“Can you let us know the top three areas you want to talk about?” asks the Ofgem press office a few days before Utility Week’s interview with the energy regulator’s chief executive, Dermot Nolan. Not really, is the answer, because with a list of topics for discussion that includes – take a deep breath – Ofgem’s new strategy; the smart, flexible, energy systems paper; the potential price cap; the smart meter rollout; the targeted charging review (TCR); and the open letter kicking off work on RIIO2, it’s difficult to choose just three.
And so the full list remains in place as Utility Week heads to Ofgem’s offices on Millbank, where Nolan is in an uncompromising mood. Always affable, there’s little time for chitchat today as he outlines a vision of energy transition that will see innovation disrupt the market, companies change shape and throughout it all, consumers protected by the regulator. Nolan isn’t shying away from the changes ahead, and drops tantalising hints that they could be even bigger than currently envisaged, if time runs out for the retail market to prove itself capable of competition, and the evolving role of distribution system operators forces system operator-style business separation. He’s ready to do battle – in the courts if necessary – and determined that as UK energy undergoes a once-in-a-generation transformation, the regulator will be leading the way.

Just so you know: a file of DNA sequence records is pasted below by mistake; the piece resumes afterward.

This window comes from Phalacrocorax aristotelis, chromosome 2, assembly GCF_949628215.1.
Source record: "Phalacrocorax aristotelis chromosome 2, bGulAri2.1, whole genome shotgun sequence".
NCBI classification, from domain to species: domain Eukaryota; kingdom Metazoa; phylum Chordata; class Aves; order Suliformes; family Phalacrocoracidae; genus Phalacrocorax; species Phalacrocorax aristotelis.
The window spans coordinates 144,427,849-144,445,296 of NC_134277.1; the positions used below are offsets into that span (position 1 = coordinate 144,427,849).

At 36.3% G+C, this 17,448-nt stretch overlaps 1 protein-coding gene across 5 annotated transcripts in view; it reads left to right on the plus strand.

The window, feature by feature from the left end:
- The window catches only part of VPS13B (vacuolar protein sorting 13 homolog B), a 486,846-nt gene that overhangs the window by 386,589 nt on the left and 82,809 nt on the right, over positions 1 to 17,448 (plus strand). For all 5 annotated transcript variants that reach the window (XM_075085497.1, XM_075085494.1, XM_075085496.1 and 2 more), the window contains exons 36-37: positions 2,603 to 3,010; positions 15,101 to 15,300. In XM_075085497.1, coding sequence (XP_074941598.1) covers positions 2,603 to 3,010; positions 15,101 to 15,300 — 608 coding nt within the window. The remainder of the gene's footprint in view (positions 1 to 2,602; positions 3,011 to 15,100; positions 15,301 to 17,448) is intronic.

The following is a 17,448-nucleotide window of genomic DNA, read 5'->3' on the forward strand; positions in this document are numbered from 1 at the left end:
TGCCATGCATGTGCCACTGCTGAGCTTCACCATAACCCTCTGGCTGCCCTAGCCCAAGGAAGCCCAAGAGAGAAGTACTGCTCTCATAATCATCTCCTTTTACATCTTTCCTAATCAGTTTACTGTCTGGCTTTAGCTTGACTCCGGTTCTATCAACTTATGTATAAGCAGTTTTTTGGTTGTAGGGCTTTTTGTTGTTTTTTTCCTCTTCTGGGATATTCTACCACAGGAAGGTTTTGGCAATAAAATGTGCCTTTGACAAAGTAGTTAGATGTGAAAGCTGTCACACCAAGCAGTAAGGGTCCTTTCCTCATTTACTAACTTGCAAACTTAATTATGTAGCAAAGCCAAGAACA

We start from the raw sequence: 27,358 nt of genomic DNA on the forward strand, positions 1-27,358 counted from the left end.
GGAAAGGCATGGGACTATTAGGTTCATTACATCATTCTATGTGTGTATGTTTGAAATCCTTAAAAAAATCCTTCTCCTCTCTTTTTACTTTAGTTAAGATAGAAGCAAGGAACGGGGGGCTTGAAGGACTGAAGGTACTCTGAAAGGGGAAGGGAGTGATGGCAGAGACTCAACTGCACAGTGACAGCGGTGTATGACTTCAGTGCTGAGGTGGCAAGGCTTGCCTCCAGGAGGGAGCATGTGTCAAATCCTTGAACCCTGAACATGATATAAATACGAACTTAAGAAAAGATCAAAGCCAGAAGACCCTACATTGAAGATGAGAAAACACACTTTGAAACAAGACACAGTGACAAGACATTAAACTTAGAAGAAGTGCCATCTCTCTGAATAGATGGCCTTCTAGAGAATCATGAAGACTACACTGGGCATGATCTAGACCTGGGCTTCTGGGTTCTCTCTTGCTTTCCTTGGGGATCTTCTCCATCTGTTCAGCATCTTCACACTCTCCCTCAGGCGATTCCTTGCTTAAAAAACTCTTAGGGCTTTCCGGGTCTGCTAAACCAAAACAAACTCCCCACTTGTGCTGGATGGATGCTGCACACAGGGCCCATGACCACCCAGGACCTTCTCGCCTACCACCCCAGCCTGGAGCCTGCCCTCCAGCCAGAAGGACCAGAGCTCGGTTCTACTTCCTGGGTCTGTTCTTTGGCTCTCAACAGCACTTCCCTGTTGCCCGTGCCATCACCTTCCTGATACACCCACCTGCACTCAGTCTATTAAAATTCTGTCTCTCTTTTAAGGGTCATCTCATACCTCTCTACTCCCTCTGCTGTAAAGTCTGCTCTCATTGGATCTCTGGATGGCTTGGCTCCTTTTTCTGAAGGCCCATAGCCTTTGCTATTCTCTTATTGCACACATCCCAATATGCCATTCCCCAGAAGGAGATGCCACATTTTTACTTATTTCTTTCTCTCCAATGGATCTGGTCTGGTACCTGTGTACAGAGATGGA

Nolan has been in post for nearly four years and is well respected throughout the industry. Thoughtful and engaging, he has kept a lower profile than his predecessor, Alistair Buchanan, but when he does choose to speak out, he speaks his mind. His messages today are clear and, before the questions start, he takes a moment to set out his overview of the market: “The sense of transition in the energy sector is very, very considerable – perhaps greater than it’s been for many years. At the risk of using a cliché, there will be challenges and opportunities, but by and large one of the key functions of the regulator over the next few years will be to try and make sure that those innovations that take place really benefit consumers.”
“The scale of change is such,” he says intently, “that if we get it right we will have an energy system that will be lower cost, secure, and will protect us all.” But, he warns, “the scope for getting things wrong is huge”.
With those words still ringing, it’s on to the first order of business: the vexed energy retail market, and the possible price cap. Nolan has made clear his belief that a market-wide price cap is a matter for ministers – and with MP John Penrose leading the campaign, it seems increasingly likely they will act. In the meantime, Ofgem is expected to consult later this month on a more limited measure, an extension of the current price cap for prepayment customers to all vulnerable customers.
Can Nolan reconcile such an intervention with a belief (his own, presumably, and Ofgem’s) in competitive markets? “I think it’s perfectly reconcilable,” he says, suggesting that a number of regulators, like Ofgem, “try and bring competition where possible and regulate where that is not the case”.